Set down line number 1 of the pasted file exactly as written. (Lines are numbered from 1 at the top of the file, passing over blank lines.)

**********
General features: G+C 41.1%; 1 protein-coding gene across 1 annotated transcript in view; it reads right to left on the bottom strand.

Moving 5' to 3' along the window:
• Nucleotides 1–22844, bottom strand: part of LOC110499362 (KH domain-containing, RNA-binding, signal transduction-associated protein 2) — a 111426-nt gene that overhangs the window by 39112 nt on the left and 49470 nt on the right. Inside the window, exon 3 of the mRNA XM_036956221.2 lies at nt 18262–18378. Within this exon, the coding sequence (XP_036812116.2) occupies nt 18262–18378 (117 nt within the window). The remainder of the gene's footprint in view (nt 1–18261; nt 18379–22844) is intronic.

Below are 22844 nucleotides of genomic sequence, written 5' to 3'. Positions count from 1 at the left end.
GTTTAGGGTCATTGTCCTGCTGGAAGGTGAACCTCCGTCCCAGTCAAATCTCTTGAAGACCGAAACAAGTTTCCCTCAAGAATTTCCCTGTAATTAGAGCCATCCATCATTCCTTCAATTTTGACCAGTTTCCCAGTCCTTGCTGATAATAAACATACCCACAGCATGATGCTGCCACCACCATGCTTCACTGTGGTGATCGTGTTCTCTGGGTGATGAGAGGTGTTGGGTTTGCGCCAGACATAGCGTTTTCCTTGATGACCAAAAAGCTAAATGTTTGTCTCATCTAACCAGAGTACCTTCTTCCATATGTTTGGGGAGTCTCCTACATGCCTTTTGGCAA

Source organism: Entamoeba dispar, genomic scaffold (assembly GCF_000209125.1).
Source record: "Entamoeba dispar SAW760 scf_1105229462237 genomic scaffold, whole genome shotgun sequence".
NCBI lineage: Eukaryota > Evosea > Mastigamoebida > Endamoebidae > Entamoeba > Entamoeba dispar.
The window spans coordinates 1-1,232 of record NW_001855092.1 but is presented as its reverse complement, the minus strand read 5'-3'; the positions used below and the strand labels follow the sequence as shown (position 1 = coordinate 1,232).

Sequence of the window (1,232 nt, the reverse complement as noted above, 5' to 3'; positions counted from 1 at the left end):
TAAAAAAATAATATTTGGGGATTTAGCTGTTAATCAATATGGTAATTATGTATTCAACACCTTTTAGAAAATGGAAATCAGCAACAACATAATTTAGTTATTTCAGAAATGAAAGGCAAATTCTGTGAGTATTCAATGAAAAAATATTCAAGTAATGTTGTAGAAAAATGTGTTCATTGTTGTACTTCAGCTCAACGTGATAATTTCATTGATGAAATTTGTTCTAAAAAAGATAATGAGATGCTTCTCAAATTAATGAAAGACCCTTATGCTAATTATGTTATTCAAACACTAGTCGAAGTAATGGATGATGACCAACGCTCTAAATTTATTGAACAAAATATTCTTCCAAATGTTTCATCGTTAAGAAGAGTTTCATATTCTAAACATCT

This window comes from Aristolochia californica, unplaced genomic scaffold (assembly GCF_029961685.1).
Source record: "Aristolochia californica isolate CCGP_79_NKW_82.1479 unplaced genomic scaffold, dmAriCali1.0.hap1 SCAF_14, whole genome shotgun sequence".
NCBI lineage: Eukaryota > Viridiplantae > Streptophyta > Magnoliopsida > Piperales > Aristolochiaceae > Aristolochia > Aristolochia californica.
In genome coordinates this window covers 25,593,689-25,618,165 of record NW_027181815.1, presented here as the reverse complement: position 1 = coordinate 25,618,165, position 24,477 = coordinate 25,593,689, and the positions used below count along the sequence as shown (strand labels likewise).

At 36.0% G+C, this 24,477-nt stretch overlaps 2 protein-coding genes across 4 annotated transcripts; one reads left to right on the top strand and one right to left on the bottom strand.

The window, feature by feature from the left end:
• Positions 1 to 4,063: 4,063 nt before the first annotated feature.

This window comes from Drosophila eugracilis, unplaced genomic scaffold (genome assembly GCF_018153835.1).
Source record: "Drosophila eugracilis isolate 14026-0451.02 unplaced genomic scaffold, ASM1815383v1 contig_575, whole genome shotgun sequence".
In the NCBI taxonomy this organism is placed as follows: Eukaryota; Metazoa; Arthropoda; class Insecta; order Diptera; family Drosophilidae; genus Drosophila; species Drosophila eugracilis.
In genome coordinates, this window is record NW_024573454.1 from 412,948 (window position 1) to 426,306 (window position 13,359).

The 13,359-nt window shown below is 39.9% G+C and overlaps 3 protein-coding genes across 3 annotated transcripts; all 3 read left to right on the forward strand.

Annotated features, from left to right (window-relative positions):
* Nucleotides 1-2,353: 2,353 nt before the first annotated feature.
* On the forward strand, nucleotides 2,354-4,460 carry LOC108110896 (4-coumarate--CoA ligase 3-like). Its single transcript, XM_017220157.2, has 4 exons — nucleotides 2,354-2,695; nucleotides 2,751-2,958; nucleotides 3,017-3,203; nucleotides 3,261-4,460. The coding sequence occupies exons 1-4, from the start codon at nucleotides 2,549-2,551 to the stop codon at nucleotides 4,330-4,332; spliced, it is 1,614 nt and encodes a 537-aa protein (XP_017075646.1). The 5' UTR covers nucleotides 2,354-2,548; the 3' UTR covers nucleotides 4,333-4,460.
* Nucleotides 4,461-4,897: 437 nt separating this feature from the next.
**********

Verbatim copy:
General features: G+C 41.1%; 1 protein-coding gene across 1 annotated transcript in view; it reads right to left on the bottom strand.